thank you for your input. I must say, your response to the 'non-read' article speaks of prejudices- but not necessarily mine -and remind me how threatening some words have become in our society that the mere mention of them result in a string of other word associations, just as threatening. It is not easy to speak up today about these matters as they are quite volatile, and yet it is essential that we do so however fragile the container of language might prove to be -for the nuance around such matters is endless- words and language is the only way we have.I will follow this with urging you to read the text, to spot yourself in your response, though I will of course respond to your main points nonetheless.
The premise of this article is nowhere near sexist or aiming to separate men from women or suggesting that this text is for special women's reading only. In fact the main premise of the text is that the feminine as an archetype is part of all of us, men as well as women. So is the masculine (which I myself have had overdeveloped for most of my life and still serves me extremely well but has been having to negotiate with the feminine a lot more!). We all hold the masculine and the feminine energies within us and need to cultivate a balance between the two internally.
Also my research is about exploring the intersections between the feminine archetype and altered states of consciousness. Perhaps another article could explore the intersections between the male archetype and altered states, to do so wouldn't necessarily be an attack on women.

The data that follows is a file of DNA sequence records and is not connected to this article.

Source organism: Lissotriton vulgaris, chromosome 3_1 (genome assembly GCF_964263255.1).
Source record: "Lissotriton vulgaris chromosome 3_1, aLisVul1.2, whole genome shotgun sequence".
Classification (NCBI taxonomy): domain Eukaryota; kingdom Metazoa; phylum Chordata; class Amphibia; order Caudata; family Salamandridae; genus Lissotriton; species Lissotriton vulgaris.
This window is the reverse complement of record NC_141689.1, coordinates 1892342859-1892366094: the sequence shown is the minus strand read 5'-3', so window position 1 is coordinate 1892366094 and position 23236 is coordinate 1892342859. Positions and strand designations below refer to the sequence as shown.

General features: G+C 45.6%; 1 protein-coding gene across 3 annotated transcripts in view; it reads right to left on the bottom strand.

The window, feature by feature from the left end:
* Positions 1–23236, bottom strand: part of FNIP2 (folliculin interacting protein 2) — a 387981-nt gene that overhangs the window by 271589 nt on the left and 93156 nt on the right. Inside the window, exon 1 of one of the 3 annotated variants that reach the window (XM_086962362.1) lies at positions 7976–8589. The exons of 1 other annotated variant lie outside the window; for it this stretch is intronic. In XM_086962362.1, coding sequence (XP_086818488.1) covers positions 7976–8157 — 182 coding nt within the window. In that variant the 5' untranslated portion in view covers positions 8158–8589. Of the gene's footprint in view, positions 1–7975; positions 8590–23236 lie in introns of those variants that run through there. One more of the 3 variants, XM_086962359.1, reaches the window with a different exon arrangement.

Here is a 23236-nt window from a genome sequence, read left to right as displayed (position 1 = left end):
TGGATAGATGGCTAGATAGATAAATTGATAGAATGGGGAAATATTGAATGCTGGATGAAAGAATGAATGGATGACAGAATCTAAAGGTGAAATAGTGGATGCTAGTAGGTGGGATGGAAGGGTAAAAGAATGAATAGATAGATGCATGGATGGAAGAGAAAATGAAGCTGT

I personally consider archetypes as symbolic representations of our psyche. If one does not ascribe to archetypes they could also understand these ideas as metaphors that helps us get nearer to matters that can be difficult to describe. We don't need to discard any metaphors in so far as they offer us a glimpse into something we can hold on to or utilize.
Regarding patriarchy, my view is that we are all victims of it to one extend or another. I have seen many posts recently questioning it's very existence, that for me is pure abc stuff, if we start negotiating at ground 0 we will never get anywhere. The greatest challenge patriarchy has created for men is that it has taught them to not feel their feelings and it can take men a lot to break through cultural conditioning and expectations to find a way through that barrier. The most sad and concrete way to understand the damage of this is to consider that suicide is the number one cause of death for young men.
As a therapist I work with both men and women, I hold them all in utmost respect for the humanity they bring to their work, and when we work with these internal elements (with both men and women) it is never to shame them, attack them or disempower them, it is to support them to access the breadth and depth of their inner resources.
I hope all of the above is reassuring :) If you read the article I would love to hear your sense of it, not necessarily on a male/female divide perspective but whether it is something you can relate to from within.